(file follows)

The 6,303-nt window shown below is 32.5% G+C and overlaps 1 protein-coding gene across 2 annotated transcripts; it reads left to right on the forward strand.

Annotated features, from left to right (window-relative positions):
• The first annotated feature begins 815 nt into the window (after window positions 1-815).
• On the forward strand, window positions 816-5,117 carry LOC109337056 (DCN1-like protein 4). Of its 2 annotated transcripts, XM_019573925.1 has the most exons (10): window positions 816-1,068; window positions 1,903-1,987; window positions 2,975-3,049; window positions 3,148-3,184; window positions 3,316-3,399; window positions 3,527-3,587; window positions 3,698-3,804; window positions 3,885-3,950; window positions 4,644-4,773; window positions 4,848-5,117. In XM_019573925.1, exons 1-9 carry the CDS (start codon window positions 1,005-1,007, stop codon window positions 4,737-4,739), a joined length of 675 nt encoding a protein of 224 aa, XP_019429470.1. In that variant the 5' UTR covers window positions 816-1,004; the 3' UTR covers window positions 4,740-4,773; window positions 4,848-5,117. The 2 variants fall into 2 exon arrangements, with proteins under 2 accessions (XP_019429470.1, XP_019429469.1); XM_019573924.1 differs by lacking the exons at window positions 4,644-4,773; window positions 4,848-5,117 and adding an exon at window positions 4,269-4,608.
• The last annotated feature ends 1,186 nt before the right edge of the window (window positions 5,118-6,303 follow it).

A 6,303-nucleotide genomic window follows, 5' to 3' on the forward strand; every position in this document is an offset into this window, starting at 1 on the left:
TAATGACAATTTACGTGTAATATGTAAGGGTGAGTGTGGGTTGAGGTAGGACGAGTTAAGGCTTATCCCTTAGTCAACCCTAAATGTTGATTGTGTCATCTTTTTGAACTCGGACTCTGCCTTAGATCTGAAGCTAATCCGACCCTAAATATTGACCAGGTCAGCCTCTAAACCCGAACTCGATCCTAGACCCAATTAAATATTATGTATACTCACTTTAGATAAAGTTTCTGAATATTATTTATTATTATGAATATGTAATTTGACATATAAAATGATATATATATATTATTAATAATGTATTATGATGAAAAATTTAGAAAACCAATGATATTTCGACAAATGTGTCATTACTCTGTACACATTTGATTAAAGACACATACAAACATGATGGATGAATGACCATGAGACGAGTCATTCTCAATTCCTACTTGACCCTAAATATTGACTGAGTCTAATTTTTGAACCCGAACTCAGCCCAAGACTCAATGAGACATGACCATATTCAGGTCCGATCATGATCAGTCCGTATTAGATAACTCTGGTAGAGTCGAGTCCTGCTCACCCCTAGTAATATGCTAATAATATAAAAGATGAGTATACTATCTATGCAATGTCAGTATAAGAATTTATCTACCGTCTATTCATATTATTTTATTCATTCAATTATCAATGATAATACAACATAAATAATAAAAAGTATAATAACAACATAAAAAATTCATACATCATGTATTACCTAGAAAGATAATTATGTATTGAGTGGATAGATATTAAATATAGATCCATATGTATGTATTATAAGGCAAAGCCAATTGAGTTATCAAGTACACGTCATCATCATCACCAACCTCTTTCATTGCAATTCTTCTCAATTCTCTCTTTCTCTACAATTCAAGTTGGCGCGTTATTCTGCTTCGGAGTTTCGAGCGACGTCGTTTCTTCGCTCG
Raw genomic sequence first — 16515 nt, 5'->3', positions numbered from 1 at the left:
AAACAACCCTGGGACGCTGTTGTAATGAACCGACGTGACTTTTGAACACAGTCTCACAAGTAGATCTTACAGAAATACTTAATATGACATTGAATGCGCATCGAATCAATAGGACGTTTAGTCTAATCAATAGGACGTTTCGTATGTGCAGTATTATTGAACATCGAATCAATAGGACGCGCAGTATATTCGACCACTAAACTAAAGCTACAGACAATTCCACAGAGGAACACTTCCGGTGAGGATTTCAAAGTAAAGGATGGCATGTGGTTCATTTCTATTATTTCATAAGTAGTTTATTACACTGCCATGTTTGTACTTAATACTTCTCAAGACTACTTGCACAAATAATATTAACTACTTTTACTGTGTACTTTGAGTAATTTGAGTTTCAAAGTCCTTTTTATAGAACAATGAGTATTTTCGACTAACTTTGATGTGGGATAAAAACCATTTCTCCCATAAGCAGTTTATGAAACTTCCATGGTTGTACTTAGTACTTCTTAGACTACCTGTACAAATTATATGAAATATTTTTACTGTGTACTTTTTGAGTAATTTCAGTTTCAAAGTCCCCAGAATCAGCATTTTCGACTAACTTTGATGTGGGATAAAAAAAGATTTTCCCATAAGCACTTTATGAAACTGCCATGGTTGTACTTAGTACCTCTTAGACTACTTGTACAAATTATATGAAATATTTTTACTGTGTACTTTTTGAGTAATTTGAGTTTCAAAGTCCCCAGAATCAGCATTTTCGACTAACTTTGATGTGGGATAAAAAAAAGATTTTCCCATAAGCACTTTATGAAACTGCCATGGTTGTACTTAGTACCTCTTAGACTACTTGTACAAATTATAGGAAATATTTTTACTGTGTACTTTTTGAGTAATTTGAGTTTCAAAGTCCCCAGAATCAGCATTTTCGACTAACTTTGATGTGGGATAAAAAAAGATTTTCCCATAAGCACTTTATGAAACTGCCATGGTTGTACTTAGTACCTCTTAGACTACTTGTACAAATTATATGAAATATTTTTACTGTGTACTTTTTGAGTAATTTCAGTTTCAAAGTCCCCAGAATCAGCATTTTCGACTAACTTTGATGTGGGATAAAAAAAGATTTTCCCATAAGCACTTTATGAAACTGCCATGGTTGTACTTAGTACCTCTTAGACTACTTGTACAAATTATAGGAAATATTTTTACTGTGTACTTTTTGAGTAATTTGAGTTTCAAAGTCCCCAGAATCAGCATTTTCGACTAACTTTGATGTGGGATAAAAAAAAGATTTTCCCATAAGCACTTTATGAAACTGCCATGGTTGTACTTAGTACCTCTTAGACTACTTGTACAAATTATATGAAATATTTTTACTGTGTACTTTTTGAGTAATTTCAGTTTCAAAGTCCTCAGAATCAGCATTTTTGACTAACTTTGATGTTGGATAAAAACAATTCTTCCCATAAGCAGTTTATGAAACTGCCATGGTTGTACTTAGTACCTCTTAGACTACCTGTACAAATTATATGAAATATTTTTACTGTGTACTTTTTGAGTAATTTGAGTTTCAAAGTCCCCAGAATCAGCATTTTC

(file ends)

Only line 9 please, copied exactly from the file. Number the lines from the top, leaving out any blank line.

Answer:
AAACAACCCTGGGACGCTGTTGTAATGAACCGACGTGACTTTTGAACACAGTCTCACAAGTAGATCTTACAGAAATACTTAATATGACATTGAATGCGCATCGAATCAATAGGACGTTTAGTCTAATCAATAGGACGTTTCGTATGTGCAGTATTATTGAACATCGAATCAATAGGACGCGCAGTATATTCGACCACTAAACTAAAGCTACAGACAATTCCACAGAGGAACACTTCCGGTGAGGATTTCAAAGTAAAGGATGGCATGTGGTTCATTTCTATTATTTCATAAGTAGTTTATTACACTGCCATGTTTGTACTTAATACTTCTCAAGACTACTTGCACAAATAATATTAACTACTTTTACTGTGTACTTTGAGTAATTTGAGTTTCAAAGTCCTTTTTATAGAACAATGAGTATTTTCGACTAACTTTGATGTGGGATAAAAACCATTTCTCCCATAAGCAGTTTATGAAACTTCCATGGTTGTACTTAGTACTTCTTAGACTACCTGTACAAATTATATGAAATATTTTTACTGTGTACTTTTTGAGTAATTTCAGTTTCAAAGTCCCCAGAATCAGCATTTTCGACTAACTTTGATGTGGGATAAAAAAAGATTTTCCCATAAGCACTTTATGAAACTGCCATGGTTGTACTTAGTACCTCTTAGACTACTTGTACAAATTATATGAAATATTTTTACTGTGTACTTTTTGAGTAATTTGAGTTTCAAAGTCCCCAGAATCAGCATTTTCGACTAACTTTGATGTGGGATAAAAAAAAGATTTTCCCATAAGCACTTTATGAAACTGCCATGGTTGTACTTAGTACCTCTTAGACTACTTGTACAAATTATAGGAAATATTTTTACTGTGTACTTTTTGAGTAATTTGAGTTTCAAAGTCCCCAGAATCAGCATTTTCGACTAACTTTGATGTGGGATAAAAAAAGATTTTCCCATAAGCACTTTATGAAACTGCCATGGTTGTACTTAGTACCTCTTAGACTACTTGTACAAATTATATGAAATATTTTTACTGTGTACTTTTTGAGTAATTTCAGTTTCAAAGTCCCCAGAATCAGCATTTTCGACTAACTTTGATGTGGGATAAAAAAAGATTTTCCCATAAGCACTTTATGAAACTGCCATGGTTGTACTTAGTACCTCTTAGACTACTTGTACAAATTATAGGAAATATTTTTACTGTGTACTTTTTGAGTAATTTGAGTTTCAAAGTCCCCAGAATCAGCATTTTCGACTAACTTTGATGTGGGATAAAAAAAAGATTTTCCCATAAGCACTTTATGAAACTGCCATGGTTGTACTTAGTACCTCTTAGACTACTTGTACAAATTATATGAAATATTTTTACTGTGTACTTTTTGAGTAATTTCAGTTTCAAAGTCCTCAGAATCAGCATTTTTGACTAACTTTGATGTTGGATAAAAACAATTCTTCCCATAAGCAGTTTATGAAACTGCCATGGTTGTACTTAGTACCTCTTAGACTACCTGTACAAATTATATGAAATATTTTTACTGTGTACTTTTTGAGTAATTTGAGTTTCAAAGTCCCCAGAATCAGCATTTTC